The Institute of Animal Health and Veterinary Biologicals (IAH&VB) in Palode, Thiruvananthapuram has been deployed by the state Animal Husbandry Department to develop the anti-rabies vaccines.
Kerala is showing the way again with its plan of launching its own anti-rabies vaccine!
With an estimated budget allocation of ₹150 crore, the state government project is first of its kind initiative in the country for manufacturing the vaccine directly.
The Institute of Animal Health and Veterinary Biologicals (IAH&VB) in Palode, Thiruvananthapuram has been deployed by the state Animal Husbandry Department to develop the anti-rabies vaccines. The vaccines for both humans and animals will be developed simultaneously in separate labs.
The move comes to a respite following multiple incidents of people being reported of having bitten by stray dogs in the state capital, including a baby girl, earlier this month.
According to State Animal Husbandry Department Director N N Sasi, the vaccines would be developed using advanced cell culture technology.
“Our objective is to complete the infrastructure facilities and start the work within the next six months. If everything goes as planned, we can start production within the next two-three years,” he said, reports The Indian Express.
The state not only plans on producing the vaccine for its internal distribution and usage but also extend it to other states suffering from the lack of anti-rabies vaccine at affordable prices.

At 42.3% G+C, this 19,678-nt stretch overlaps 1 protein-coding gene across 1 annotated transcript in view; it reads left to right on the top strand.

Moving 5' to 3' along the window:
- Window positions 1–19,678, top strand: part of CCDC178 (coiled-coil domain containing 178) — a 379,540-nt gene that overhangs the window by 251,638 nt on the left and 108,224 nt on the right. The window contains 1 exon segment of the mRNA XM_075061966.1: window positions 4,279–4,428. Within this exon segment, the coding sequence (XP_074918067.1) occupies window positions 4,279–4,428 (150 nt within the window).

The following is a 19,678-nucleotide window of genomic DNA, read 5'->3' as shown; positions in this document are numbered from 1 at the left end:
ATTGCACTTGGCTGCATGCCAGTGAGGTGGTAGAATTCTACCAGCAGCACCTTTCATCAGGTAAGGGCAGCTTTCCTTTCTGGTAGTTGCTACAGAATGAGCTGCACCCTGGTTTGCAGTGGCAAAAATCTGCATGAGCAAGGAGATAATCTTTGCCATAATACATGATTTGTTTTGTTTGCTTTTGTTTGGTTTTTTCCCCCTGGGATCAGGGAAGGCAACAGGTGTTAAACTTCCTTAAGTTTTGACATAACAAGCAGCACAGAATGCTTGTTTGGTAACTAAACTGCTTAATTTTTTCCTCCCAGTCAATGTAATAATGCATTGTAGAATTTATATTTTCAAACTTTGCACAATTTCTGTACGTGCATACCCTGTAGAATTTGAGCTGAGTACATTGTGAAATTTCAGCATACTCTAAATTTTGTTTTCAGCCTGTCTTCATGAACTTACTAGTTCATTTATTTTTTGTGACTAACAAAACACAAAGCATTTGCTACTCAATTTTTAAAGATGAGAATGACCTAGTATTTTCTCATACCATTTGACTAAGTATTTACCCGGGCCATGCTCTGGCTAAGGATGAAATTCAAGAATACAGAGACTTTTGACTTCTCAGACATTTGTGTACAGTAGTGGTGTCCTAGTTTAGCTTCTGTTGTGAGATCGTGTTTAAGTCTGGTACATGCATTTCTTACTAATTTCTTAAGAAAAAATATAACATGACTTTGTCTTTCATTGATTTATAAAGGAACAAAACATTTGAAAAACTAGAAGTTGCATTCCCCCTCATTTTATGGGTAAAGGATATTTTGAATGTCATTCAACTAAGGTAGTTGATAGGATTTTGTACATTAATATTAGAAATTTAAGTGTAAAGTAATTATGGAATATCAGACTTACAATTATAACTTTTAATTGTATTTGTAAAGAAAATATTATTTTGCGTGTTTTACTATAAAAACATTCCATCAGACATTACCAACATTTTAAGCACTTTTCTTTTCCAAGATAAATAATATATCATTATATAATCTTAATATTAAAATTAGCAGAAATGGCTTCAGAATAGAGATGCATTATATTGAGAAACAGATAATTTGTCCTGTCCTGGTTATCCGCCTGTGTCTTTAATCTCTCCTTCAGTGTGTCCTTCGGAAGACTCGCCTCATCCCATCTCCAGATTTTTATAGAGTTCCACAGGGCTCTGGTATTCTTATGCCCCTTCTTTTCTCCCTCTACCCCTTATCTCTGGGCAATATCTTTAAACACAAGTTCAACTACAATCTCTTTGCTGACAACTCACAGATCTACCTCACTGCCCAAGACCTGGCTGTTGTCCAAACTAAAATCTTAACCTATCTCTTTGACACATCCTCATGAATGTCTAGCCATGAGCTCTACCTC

While the state presently procures the vaccine from Hyderabad-based Indian Immunologicals Limited (IIL), the vaccines will be distributed through veterinary hospitals and public health centres across the state as and when the production commences.
Issues like shortage of vaccines, delay in distribution, budget issues and complicated purchase procedures often acted as a hindrance for the health and veterinary authorities in acquiring anti-rabies vaccines.
A total of 10 million doses of both human and animal anti-rabies vaccine is reportedly slated for production at the labs. “The quantity can be increased in the further phases according to the demand. We hope that we can not only meet the entire demand of the state but also the requirements of other states in this regard,” Sasi said.
The project will help other states buy the vaccines from Kerala without being burdened with complicated tender procedures that come along with the purchase of most government products.
With stray dog casualties escalating in both rural and urban regions in the state, the move will help bite victims access medical care sooner.